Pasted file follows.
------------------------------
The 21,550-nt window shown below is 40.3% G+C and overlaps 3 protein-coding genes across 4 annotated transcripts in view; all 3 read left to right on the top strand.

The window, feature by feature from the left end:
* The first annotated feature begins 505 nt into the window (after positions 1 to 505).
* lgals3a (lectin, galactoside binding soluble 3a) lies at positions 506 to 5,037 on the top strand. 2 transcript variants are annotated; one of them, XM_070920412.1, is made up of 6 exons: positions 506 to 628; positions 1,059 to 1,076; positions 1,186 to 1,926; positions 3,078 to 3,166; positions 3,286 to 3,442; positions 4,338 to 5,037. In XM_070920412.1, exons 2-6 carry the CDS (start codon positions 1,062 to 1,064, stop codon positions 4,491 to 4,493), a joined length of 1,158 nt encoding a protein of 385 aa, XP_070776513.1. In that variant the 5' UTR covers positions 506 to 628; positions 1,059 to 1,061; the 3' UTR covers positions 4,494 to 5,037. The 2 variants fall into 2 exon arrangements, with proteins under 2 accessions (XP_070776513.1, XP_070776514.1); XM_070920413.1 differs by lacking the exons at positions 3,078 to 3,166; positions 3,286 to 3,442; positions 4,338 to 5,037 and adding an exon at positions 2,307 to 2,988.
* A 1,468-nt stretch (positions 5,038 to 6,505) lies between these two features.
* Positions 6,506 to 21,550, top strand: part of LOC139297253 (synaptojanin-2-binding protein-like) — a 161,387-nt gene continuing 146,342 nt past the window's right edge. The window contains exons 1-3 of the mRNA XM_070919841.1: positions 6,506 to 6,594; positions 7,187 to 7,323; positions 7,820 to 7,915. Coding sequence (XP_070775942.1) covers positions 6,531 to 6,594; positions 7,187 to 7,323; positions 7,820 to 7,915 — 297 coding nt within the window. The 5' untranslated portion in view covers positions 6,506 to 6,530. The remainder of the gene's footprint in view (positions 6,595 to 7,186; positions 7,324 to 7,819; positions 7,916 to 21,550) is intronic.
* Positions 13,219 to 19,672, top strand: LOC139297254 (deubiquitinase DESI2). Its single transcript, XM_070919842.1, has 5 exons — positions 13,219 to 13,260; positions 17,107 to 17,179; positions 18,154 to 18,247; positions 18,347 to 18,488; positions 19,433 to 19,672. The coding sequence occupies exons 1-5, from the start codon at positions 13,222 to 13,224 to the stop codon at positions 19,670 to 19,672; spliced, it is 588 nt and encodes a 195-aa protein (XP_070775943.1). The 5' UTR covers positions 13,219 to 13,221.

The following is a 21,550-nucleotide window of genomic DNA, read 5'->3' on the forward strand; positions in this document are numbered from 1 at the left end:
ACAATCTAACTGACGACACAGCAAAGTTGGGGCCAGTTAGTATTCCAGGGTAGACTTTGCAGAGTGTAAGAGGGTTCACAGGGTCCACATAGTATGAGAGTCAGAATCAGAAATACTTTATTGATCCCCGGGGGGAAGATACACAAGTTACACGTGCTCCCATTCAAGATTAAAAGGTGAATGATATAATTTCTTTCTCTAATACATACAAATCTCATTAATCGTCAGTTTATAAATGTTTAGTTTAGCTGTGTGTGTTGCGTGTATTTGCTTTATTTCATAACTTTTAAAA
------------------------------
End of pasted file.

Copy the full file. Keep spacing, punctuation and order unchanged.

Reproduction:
The 21,550-nt window shown below is 40.3% G+C and overlaps 3 protein-coding genes across 4 annotated transcripts in view; all 3 read left to right on the top strand.

The window, feature by feature from the left end:
* The first annotated feature begins 505 nt into the window (after positions 1 to 505).
* lgals3a (lectin, galactoside binding soluble 3a) lies at positions 506 to 5,037 on the top strand. 2 transcript variants are annotated; one of them, XM_070920412.1, is made up of 6 exons: positions 506 to 628; positions 1,059 to 1,076; positions 1,186 to 1,926; positions 3,078 to 3,166; positions 3,286 to 3,442; positions 4,338 to 5,037. In XM_070920412.1, exons 2-6 carry the CDS (start codon positions 1,062 to 1,064, stop codon positions 4,491 to 4,493), a joined length of 1,158 nt encoding a protein of 385 aa, XP_070776513.1. In that variant the 5' UTR covers positions 506 to 628; positions 1,059 to 1,061; the 3' UTR covers positions 4,494 to 5,037. The 2 variants fall into 2 exon arrangements, with proteins under 2 accessions (XP_070776513.1, XP_070776514.1); XM_070920413.1 differs by lacking the exons at positions 3,078 to 3,166; positions 3,286 to 3,442; positions 4,338 to 5,037 and adding an exon at positions 2,307 to 2,988.
* A 1,468-nt stretch (positions 5,038 to 6,505) lies between these two features.
* Positions 6,506 to 21,550, top strand: part of LOC139297253 (synaptojanin-2-binding protein-like) — a 161,387-nt gene continuing 146,342 nt past the window's right edge. The window contains exons 1-3 of the mRNA XM_070919841.1: positions 6,506 to 6,594; positions 7,187 to 7,323; positions 7,820 to 7,915. Coding sequence (XP_070775942.1) covers positions 6,531 to 6,594; positions 7,187 to 7,323; positions 7,820 to 7,915 — 297 coding nt within the window. The 5' untranslated portion in view covers positions 6,506 to 6,530. The remainder of the gene's footprint in view (positions 6,595 to 7,186; positions 7,324 to 7,819; positions 7,916 to 21,550) is intronic.
* Positions 13,219 to 19,672, top strand: LOC139297254 (deubiquitinase DESI2). Its single transcript, XM_070919842.1, has 5 exons — positions 13,219 to 13,260; positions 17,107 to 17,179; positions 18,154 to 18,247; positions 18,347 to 18,488; positions 19,433 to 19,672. The coding sequence occupies exons 1-5, from the start codon at positions 13,222 to 13,224 to the stop codon at positions 19,670 to 19,672; spliced, it is 588 nt and encodes a 195-aa protein (XP_070775943.1). The 5' UTR covers positions 13,219 to 13,221.

The following is a 21,550-nucleotide window of genomic DNA, read 5'->3' on the forward strand; positions in this document are numbered from 1 at the left end:
ACAATCTAACTGACGACACAGCAAAGTTGGGGCCAGTTAGTATTCCAGGGTAGACTTTGCAGAGTGTAAGAGGGTTCACAGGGTCCACATAGTATGAGAGTCAGAATCAGAAATACTTTATTGATCCCCGGGGGGAAGATACACAAGTTACACGTGCTCCCATTCAAGATTAAAAGGTGAATGATATAATTTCTTTCTCTAATACATACAAATCTCATTAATCGTCAGTTTATAAATGTTTAGTTTAGCTGTGTGTGTTGCGTGTATTTGCTTTATTTCATAACTTTTAAAA